On Saturday, 20 January the head of South African government business and Deputy President of South Africa, Cyril Ramaphosa, announced several changes to the Board of state-owned company, Eskom. The move, according to the statement released by Rampahosa, is “aimed at stabilising management at the energy parastatal.”
Eskom has been at the centre of a state capture spectacle in South Africa, where private actors, notably the notorious Gupta family, allegedly used connections with senior ANC government figures to engineer preferential contracts at the state entity. After lengthy delays, supposedly because of obstruction by President Jacob Zuma, the state has finally started investigating the depth of the state capture in South Africa, which was initially unearthed by leaks and reports by the South African press. Eskom, as well as other companies fingered in the probe, were slapped with asset seizures last week, and Zuma also acquiesced to forming a state of capture enquiry weeks ago, after the North Gauteng High Court instructed him to do so.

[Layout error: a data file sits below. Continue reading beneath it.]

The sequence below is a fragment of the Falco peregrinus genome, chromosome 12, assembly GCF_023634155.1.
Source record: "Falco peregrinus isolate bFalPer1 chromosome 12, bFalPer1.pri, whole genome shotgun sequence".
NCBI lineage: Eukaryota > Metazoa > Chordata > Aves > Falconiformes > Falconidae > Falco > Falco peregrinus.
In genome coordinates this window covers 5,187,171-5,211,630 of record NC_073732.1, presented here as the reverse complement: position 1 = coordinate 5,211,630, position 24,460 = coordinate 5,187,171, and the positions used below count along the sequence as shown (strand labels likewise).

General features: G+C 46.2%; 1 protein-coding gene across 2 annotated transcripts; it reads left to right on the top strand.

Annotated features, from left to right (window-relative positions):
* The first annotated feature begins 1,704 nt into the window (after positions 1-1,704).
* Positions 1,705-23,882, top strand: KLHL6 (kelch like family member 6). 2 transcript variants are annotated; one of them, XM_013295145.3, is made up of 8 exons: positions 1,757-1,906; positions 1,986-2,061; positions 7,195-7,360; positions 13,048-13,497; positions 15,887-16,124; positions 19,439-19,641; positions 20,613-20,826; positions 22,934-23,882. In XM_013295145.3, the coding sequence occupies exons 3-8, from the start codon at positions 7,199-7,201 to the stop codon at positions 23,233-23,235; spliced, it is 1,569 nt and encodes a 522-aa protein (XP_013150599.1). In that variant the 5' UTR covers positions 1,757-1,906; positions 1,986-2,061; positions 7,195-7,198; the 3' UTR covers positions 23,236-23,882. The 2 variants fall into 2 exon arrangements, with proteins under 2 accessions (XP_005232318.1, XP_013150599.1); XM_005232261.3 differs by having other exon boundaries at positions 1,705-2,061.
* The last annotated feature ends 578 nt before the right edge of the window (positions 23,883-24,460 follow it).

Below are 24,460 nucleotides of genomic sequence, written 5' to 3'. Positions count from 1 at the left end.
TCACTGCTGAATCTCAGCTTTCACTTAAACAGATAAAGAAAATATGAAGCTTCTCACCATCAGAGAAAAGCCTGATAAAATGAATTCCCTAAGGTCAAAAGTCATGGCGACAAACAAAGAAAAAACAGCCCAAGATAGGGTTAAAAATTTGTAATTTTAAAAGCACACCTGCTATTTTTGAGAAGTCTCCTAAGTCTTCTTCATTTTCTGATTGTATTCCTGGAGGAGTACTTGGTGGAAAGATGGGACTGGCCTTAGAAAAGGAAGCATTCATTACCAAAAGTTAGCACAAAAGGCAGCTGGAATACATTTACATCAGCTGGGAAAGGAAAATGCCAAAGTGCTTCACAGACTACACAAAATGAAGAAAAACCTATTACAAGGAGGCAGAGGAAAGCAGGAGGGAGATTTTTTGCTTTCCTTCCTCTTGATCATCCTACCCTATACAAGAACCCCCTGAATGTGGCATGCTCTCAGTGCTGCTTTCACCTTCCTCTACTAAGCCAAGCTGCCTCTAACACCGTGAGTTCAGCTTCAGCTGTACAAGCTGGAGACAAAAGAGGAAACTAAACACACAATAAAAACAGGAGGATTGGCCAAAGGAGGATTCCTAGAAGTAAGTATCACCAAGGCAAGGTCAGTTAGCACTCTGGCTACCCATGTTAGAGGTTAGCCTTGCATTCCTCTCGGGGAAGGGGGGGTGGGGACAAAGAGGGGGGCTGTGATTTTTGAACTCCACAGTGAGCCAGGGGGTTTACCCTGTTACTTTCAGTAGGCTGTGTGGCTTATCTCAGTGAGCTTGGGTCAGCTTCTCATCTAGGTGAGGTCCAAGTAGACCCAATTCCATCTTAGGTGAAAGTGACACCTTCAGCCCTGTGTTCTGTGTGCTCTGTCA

The new Board, including its chair, Jabu Mabuza, as well as acting Chief Executive, Phakamani Hadebe, face an uphill battle of steadying the company, uncovering the extent and depth of state capture at the parastatal, and addressing the financial shortfalls that still may prompt the entity to seek a loan from the IMF, and more importantly, address the country’s energy insecurity.
Eskom is in many ways, symptomatic of the whole South African economy. The growth of corruption, particularly under Jacob Zuma administration, has seen increases in wastage, patronage-networks and incompetence in many government departments, including at state-owned companies such as Eskom. At the broader level, South Africa’s approach to state capitalism, and therefore state capitalism has been rudderless, or lacking any clear aims and strategies in the post apartheid era. Perhaps the installment of Mabuza, who is a current chair of another company, which has significant government shareholding, Telkom, can help turn things around. Despite the government owning 39.3% of Telkom, the company has been able to in recent years refashion itself from an archaic monopoly to a modern, highly competitive, and efficient market player.
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